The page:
NGS basics: Quality metrics for NGS library preparation

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NGS basics: Quality metrics for NGS library preparation

The aim of every NGS library prep workflow is to convert input molecules of DNA or cDNA by the ligation of vendor-specific adapters into a format that can be sequenced with an NGS platform. The concept does appear very straightforward, but achieving this goal is more complex than you can imagine, and only rigorous quality control during and after the experiment can help ensure optimal outcomes.

How can you evaluate the quality of an NGS library?

Two determinants of successful sequencing are the quality and quantity of the library material. The fragment size distribution and the accurate library concentration assessment by qPCR approach are two critical parameters that can help you evaluate the quality of your library prior to sequencing. Besides these two standard quality metrics, the following additional important metrics enable you to judge the overall quality of your library prep.

Conversion rate

The conversion rate describes how many input molecules were converted into “sequenceable” fragments, or fragments that have adapters attached to both ends. One simple method to calculate conversion rate is to compare the measured specific library yield divided by theoretical maximum yield. Certain assumptions regarding library amplification PCR efficiency and DNA loss due to cleanup steps have to be taken into consideration for such calculation. Furthermore, it has to be taken into consideration that qPCR library quantification method does not discriminate specific libraries and adapter dimers and is not the suitable quantification method for libraries with high adapter dimer contamination. For such libraries, we recommend quantification with an electrophoresis-based method such as QIAxcel, Agilent Bioanalyzer or Agilent TapeStation.

For example, by assuming 95% PCR efficiency and 20% sample loss in cleanup steps, the theoretical maximum yield can be calculated as:

Capture1

The conversion rate is then defined as the ratio between the measured yield and the theoretical maximum yield:

Capture2

The conversion rate is largely influenced by the ligation efficiency. A good library prep chemistry will have enzyme and buffer formulations optimized in a way so as to ensure maximum ligation efficiency.

Complexity

High conversion rate and low bias in library prep and PCR amplification will capture more unique molecules from your sample. The more unique molecules that are sequenced, the less duplicated reads will be present in your data set. Duplicate reads do not add meaningful information to the NGS data set and can lead to skewed variant frequencies. As a result, duplicate reads are removed during data analysis.

Another important factor determining the complexity of an NGS library is the amount of sample used for library prep. The lower the sample input, the less complex an NGS library becomes. Thus, a high ligation efficiency and conversion rate is especially important for sub-nanogram input amounts to capture the maximum possible complexity of a limited sample.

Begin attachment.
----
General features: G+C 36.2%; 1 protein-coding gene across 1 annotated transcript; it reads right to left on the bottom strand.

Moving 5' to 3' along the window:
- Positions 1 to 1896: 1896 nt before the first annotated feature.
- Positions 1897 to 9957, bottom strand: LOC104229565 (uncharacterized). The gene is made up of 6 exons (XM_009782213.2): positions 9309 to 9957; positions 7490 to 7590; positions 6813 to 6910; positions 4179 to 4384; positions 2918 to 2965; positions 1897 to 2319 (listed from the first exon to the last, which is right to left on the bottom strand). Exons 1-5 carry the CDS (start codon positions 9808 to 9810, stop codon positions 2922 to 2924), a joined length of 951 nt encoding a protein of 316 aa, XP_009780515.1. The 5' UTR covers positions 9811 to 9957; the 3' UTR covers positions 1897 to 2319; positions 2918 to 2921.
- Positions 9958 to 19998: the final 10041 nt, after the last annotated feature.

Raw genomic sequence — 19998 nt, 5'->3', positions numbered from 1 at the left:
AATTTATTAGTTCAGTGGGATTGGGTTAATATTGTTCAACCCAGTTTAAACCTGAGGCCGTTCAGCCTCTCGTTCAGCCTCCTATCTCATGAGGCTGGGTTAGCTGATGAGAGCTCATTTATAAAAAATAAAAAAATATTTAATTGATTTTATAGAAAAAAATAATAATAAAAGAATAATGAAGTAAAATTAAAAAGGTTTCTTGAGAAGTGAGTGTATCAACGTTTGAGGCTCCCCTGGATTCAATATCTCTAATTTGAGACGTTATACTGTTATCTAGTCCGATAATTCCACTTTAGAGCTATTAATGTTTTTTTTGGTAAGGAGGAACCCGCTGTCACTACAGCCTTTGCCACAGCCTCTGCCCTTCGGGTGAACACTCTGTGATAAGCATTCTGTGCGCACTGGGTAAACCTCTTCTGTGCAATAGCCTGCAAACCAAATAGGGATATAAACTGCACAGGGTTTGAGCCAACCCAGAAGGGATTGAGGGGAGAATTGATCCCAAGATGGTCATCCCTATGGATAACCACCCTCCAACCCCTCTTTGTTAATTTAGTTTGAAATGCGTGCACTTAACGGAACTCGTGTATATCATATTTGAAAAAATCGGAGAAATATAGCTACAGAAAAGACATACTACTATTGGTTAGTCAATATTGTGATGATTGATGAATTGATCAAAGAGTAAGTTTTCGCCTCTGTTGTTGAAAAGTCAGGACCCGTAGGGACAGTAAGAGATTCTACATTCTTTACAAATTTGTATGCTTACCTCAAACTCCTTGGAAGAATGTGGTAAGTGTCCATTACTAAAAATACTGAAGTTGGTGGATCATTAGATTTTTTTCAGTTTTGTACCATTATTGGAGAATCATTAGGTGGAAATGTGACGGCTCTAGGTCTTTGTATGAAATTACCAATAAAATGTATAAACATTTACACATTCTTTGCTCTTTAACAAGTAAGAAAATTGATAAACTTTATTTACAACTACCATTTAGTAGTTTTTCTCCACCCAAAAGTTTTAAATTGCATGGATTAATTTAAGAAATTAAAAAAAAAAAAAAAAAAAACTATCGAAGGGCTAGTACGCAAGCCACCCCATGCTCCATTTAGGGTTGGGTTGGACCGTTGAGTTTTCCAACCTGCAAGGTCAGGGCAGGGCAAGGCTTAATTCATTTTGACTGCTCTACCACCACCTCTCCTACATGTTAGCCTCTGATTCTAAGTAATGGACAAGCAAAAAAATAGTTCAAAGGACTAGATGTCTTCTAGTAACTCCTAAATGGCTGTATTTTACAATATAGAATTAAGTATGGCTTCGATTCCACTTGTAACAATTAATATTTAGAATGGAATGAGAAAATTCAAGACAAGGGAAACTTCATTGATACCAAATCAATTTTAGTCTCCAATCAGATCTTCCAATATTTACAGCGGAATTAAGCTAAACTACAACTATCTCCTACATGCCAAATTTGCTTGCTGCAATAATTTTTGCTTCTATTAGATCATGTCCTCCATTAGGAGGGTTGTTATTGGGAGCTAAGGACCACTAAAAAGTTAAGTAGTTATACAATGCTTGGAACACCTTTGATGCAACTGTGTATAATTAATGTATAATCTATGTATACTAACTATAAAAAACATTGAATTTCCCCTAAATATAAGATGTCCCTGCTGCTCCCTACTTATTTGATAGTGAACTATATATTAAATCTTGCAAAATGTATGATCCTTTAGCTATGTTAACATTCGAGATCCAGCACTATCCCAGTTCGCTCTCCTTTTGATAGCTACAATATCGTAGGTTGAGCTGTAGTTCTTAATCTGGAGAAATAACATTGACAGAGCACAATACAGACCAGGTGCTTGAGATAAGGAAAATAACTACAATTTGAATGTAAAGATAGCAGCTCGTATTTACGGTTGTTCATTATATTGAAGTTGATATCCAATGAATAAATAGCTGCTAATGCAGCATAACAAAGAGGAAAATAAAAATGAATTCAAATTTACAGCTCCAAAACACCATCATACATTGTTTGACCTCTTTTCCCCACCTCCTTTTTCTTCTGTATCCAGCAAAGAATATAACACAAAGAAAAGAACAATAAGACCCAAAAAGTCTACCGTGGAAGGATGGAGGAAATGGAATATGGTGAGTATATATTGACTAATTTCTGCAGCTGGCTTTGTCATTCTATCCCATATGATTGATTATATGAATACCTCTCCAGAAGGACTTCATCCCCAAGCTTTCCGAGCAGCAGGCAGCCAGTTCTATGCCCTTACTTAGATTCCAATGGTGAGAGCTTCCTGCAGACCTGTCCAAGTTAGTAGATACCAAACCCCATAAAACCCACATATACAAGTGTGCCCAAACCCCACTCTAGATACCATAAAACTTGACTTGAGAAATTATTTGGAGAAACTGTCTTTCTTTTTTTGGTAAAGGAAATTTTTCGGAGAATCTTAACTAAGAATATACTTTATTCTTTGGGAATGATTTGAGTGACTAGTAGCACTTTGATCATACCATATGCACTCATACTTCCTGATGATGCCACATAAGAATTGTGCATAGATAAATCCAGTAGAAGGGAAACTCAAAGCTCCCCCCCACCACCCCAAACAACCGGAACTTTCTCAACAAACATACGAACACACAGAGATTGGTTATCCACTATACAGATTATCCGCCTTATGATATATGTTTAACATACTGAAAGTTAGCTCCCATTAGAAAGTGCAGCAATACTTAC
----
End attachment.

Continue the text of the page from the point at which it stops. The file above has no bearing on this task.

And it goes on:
Uniformity

The coverage uniformity describes how even reads are distributed along the genome or in a set of target regions. The more uniform the coverage, the less sequencing is required to reach sufficient depth from all regions of interest. Bias on the coverage uniformity is usually introduced in the library prep and library amplification stages. Very often, the coverage uniformity shows a strong GC bias – i.e., less or more coverage, depending on the GC content. Exploring the evenness of coverage as a dependent factor on the GC content helps uncover GC bias. A good library prep will show little effect on the coverage uniformity, depending on the GC content.

Accuracy

The higher the accuracy of your NGS library prep, the more you can trust your variant reporting. Nucleotide errors can be typically introduced through library amplification PCR as well as during the sequencing, itself. Sequencing errors tend to typically remain below 1%. Library amplification PCR errors can be minimized through high-fidelity PCR reagents. NGS reference samples with well-defined variants and respective frequencies help assess the accuracy of your NGS workflow.

During our library prep product development cycle, these key quality indicators are taken into account and used to optimize our QIAseq library prep products to obtain better end results. If you’d like to learn more about QIAGEN’s QIAseq NGS Portfolio, click here.

Interested in learning more about NGS library construction technology? Sign up for a free 3-part webinar series on NGS here!

Verena Schramm

Dr. Verena Schramm is a Global Product Manager for NGS library preparation products at QIAGEN. She holds a degree in Molecular Biology and Bioinformatics from the University of Applied Sciences, Gelsenkirchen and has worked on various NGS-related applications in industry and academia since 2008. After completing her PhD at the European Molecular Biology Laboratory (EMBL) in Heidelberg, Germany in 2014 and prior to joining QIAGEN, she worked for a Swiss start-up in the sector of Data Driven Medicine.

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